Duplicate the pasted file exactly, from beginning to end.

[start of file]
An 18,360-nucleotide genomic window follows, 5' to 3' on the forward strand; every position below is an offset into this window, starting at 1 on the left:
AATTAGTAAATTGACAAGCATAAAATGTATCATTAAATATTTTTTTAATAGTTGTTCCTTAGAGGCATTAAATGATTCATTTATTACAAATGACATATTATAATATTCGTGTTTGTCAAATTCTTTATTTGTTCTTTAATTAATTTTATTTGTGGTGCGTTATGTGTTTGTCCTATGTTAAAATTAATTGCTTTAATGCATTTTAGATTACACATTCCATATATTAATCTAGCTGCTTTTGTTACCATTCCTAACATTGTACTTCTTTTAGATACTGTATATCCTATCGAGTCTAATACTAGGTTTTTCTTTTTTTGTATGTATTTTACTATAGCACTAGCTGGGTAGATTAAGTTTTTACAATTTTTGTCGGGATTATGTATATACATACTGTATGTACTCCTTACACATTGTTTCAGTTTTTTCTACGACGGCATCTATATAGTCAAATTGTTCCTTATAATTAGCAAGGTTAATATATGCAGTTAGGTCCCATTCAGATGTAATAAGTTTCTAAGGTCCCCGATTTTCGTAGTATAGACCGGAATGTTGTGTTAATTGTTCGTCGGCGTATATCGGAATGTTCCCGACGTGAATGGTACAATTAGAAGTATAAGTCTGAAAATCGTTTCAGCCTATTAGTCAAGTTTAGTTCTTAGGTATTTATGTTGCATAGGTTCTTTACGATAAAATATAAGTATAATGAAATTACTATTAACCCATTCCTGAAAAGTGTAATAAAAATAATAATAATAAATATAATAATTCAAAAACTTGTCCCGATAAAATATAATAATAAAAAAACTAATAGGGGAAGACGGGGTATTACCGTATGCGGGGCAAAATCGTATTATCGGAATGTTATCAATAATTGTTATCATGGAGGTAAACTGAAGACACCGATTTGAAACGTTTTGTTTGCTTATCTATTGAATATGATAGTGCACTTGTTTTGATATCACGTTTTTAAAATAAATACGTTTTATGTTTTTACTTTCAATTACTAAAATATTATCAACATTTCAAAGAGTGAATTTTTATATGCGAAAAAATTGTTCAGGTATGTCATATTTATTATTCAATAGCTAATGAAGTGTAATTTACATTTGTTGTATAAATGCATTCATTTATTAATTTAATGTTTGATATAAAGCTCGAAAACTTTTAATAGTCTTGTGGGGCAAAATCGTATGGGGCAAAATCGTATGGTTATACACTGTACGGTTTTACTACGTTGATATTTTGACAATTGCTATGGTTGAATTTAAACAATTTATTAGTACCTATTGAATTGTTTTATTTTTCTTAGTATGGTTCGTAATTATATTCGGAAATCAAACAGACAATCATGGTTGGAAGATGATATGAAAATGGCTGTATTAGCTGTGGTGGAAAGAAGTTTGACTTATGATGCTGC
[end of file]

An 18,360-nucleotide genomic window follows, 5' to 3' on the forward strand; every position below is an offset into this window, starting at 1 on the left:
AATTAGTAAATTGACAAGCATAAAATGTATCATTAAATATTTTTTTAATAGTTGTTCCTTAGAGGCATTAAATGATTCATTTATTACAAATGACATATTATAATATTCGTGTTTGTCAAATTCTTTATTTGTTCTTTAATTAATTTTATTTGTGGTGCGTTATGTGTTTGTCCTATGTTAAAATTAATTGCTTTAATGCATTTTAGATTACACATTCCATATATTAATCTAGCTGCTTTTGTTACCATTCCTAACATTGTACTTCTTTTAGATACTGTATATCCTATCGAGTCTAATACTAGGTTTTTCTTTTTTTGTATGTATTTTACTATAGCACTAGCTGGGTAGATTAAGTTTTTACAATTTTTGTCGGGATTATGTATATACATACTGTATGTACTCCTTACACATTGTTTCAGTTTTTTCTACGACGGCATCTATATAGTCAAATTGTTCCTTATAATTAGCAAGGTTAATATATGCAGTTAGGTCCCATTCAGATGTAATAAGTTTCTAAGGTCCCCGATTTTCGTAGTATAGACCGGAATGTTGTGTTAATTGTTCGTCGGCGTATATCGGAATGTTCCCGACGTGAATGGTACAATTAGAAGTATAAGTCTGAAAATCGTTTCAGCCTATTAGTCAAGTTTAGTTCTTAGGTATTTATGTTGCATAGGTTCTTTACGATAAAATATAAGTATAATGAAATTACTATTAACCCATTCCTGAAAAGTGTAATAAAAATAATAATAATAAATATAATAATTCAAAAACTTGTCCCGATAAAATATAATAATAAAAAAACTAATAGGGGAAGACGGGGTATTACCGTATGCGGGGCAAAATCGTATTATCGGAATGTTATCAATAATTGTTATCATGGAGGTAAACTGAAGACACCGATTTGAAACGTTTTGTTTGCTTATCTATTGAATATGATAGTGCACTTGTTTTGATATCACGTTTTTAAAATAAATACGTTTTATGTTTTTACTTTCAATTACTAAAATATTATCAACATTTCAAAGAGTGAATTTTTATATGCGAAAAAATTGTTCAGGTATGTCATATTTATTATTCAATAGCTAATGAAGTGTAATTTACATTTGTTGTATAAATGCATTCATTTATTAATTTAATGTTTGATATAAAGCTCGAAAACTTTTAATAGTCTTGTGGGGCAAAATCGTATGGGGCAAAATCGTATGGTTATACACTGTACGGTTTTACTACGTTGATATTTTGACAATTGCTATGGTTGAATTTAAACAATTTATTAGTACCTATTGAATTGTTTTATTTTTCTTAGTATGGTTCGTAATTATATTCGGAAATCAAACAGACAATCATGGTTGGAAGATGATATGAAAATGGCTGTATTAGCTGTGGTGGAAAGAAGTTTGACTTATGATGCTGC